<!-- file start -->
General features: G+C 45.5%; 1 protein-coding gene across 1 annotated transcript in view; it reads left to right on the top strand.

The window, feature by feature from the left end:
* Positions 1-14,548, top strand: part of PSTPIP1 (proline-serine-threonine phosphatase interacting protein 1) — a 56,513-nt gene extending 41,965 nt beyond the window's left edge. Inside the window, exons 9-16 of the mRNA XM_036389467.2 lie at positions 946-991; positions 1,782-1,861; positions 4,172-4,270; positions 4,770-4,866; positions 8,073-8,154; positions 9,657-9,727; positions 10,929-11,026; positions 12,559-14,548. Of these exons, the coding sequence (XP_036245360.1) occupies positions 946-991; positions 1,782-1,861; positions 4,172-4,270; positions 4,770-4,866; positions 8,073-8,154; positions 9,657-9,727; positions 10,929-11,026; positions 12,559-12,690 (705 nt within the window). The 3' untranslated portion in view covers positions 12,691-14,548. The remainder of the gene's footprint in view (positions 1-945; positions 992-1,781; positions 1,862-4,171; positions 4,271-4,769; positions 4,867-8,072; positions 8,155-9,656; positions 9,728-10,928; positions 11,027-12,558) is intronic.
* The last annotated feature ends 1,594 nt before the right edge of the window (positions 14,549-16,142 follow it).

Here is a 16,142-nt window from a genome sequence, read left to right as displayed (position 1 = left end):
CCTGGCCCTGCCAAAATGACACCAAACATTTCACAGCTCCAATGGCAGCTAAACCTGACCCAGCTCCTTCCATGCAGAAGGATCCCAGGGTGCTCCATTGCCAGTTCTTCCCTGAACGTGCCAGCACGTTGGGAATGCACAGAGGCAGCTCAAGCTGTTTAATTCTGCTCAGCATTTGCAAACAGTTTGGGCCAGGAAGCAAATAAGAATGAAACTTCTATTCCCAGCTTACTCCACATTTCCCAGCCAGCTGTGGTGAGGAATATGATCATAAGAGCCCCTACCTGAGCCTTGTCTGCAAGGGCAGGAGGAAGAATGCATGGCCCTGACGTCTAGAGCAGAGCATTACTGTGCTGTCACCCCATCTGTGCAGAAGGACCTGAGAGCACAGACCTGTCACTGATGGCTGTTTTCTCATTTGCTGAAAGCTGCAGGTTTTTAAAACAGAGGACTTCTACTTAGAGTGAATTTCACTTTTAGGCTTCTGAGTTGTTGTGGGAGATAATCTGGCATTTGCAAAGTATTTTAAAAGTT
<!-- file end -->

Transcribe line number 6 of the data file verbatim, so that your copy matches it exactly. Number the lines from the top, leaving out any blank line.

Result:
CCTGGCCCTGCCAAAATGACACCAAACATTTCACAGCTCCAATGGCAGCTAAACCTGACCCAGCTCCTTCCATGCAGAAGGATCCCAGGGTGCTCCATTGCCAGTTCTTCCCTGAACGTGCCAGCACGTTGGGAATGCACAGAGGCAGCTCAAGCTGTTTAATTCTGCTCAGCATTTGCAAACAGTTTGGGCCAGGAAGCAAATAAGAATGAAACTTCTATTCCCAGCTTACTCCACATTTCCCAGCCAGCTGTGGTGAGGAATATGATCATAAGAGCCCCTACCTGAGCCTTGTCTGCAAGGGCAGGAGGAAGAATGCATGGCCCTGACGTCTAGAGCAGAGCATTACTGTGCTGTCACCCCATCTGTGCAGAAGGACCTGAGAGCACAGACCTGTCACTGATGGCTGTTTTCTCATTTGCTGAAAGCTGCAGGTTTTTAAAACAGAGGACTTCTACTTAGAGTGAATTTCACTTTTAGGCTTCTGAGTTGTTGTGGGAGATAATCTGGCATTTGCAAAGTATTTTAAAAGTT